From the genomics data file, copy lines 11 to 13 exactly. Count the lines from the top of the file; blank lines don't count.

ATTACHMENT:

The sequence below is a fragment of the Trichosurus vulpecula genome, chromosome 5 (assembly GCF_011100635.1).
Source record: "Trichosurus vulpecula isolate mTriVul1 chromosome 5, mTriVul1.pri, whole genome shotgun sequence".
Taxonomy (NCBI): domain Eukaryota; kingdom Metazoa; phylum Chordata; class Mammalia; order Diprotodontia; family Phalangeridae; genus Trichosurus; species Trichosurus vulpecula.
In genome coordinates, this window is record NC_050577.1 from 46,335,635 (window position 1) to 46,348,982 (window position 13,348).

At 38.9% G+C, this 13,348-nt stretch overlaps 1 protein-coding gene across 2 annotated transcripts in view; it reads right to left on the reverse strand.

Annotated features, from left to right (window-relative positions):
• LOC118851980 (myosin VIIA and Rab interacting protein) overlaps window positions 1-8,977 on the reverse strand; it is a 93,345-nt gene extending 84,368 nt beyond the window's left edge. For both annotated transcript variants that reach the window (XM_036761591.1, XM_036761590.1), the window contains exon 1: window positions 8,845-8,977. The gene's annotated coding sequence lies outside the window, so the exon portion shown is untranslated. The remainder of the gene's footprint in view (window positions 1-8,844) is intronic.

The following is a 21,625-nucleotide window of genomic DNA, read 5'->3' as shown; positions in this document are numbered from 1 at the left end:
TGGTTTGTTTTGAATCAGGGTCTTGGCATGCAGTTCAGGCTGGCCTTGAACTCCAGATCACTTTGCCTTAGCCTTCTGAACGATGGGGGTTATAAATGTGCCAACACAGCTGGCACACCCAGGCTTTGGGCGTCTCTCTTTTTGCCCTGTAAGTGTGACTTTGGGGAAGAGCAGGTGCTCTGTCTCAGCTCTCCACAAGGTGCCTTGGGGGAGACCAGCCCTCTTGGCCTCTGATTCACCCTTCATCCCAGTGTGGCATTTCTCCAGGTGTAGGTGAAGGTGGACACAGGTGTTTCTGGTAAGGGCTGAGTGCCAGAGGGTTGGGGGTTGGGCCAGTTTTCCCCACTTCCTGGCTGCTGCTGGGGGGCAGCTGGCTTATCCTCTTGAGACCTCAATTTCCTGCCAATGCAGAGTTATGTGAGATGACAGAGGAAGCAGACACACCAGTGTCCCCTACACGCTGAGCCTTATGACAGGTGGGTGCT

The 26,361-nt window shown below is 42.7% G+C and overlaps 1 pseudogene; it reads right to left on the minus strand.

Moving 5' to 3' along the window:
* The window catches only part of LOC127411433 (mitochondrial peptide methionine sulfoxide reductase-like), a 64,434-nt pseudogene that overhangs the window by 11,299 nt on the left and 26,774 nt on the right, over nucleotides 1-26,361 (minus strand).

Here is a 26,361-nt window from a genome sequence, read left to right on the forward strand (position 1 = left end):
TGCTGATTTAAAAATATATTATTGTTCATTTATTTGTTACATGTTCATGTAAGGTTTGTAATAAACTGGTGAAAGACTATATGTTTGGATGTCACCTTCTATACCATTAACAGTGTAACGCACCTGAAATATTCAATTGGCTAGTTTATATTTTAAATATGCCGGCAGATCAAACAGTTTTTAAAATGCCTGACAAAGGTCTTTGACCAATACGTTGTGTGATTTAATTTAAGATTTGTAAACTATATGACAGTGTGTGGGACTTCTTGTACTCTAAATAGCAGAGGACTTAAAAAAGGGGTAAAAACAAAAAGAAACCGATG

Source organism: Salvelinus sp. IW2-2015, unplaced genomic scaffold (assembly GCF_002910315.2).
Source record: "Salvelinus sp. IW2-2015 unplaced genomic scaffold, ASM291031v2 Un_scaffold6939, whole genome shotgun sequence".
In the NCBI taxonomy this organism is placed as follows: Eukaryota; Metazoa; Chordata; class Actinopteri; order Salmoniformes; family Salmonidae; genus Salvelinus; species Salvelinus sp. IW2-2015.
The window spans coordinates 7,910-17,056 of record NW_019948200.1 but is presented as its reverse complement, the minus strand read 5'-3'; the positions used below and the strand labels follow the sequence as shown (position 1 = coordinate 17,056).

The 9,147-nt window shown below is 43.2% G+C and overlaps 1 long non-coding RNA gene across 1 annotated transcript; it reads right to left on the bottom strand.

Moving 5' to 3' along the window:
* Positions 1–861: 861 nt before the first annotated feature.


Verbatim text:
Moving 5' to 3' along the window:
* The window catches only part of LOC127411433 (mitochondrial peptide methionine sulfoxide reductase-like), a 64,434-nt pseudogene that overhangs the window by 11,299 nt on the left and 26,774 nt on the right, over nucleotides 1-26,361 (minus strand).

Here is a 26,361-nt window from a genome sequence, read left to right on the forward strand (position 1 = left end):